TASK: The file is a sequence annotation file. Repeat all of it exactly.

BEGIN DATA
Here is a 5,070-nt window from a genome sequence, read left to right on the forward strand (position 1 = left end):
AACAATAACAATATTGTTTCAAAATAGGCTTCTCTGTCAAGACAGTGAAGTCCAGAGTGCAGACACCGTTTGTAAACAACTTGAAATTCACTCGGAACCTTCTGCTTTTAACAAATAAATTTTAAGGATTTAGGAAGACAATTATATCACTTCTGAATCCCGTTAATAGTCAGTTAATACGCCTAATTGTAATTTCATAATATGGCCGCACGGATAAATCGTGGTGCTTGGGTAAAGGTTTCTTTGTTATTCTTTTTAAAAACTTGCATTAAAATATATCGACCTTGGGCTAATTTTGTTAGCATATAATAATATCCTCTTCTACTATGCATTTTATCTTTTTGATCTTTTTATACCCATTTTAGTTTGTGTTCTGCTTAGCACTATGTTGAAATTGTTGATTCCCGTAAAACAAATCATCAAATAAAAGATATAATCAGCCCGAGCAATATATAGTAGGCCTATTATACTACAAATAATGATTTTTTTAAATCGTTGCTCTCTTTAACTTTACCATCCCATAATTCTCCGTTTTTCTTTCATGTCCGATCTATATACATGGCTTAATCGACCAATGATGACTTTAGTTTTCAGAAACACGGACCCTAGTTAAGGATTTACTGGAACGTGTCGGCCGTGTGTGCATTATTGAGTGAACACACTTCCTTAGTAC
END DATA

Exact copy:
Here is a 5,070-nt window from a genome sequence, read left to right on the forward strand (position 1 = left end):
AACAATAACAATATTGTTTCAAAATAGGCTTCTCTGTCAAGACAGTGAAGTCCAGAGTGCAGACACCGTTTGTAAACAACTTGAAATTCACTCGGAACCTTCTGCTTTTAACAAATAAATTTTAAGGATTTAGGAAGACAATTATATCACTTCTGAATCCCGTTAATAGTCAGTTAATACGCCTAATTGTAATTTCATAATATGGCCGCACGGATAAATCGTGGTGCTTGGGTAAAGGTTTCTTTGTTATTCTTTTTAAAAACTTGCATTAAAATATATCGACCTTGGGCTAATTTTGTTAGCATATAATAATATCCTCTTCTACTATGCATTTTATCTTTTTGATCTTTTTATACCCATTTTAGTTTGTGTTCTGCTTAGCACTATGTTGAAATTGTTGATTCCCGTAAAACAAATCATCAAATAAAAGATATAATCAGCCCGAGCAATATATAGTAGGCCTATTATACTACAAATAATGATTTTTTTAAATCGTTGCTCTCTTTAACTTTACCATCCCATAATTCTCCGTTTTTCTTTCATGTCCGATCTATATACATGGCTTAATCGACCAATGATGACTTTAGTTTTCAGAAACACGGACCCTAGTTAAGGATTTACTGGAACGTGTCGGCCGTGTGTGCATTATTGAGTGAACACACTTCCTTAGTAC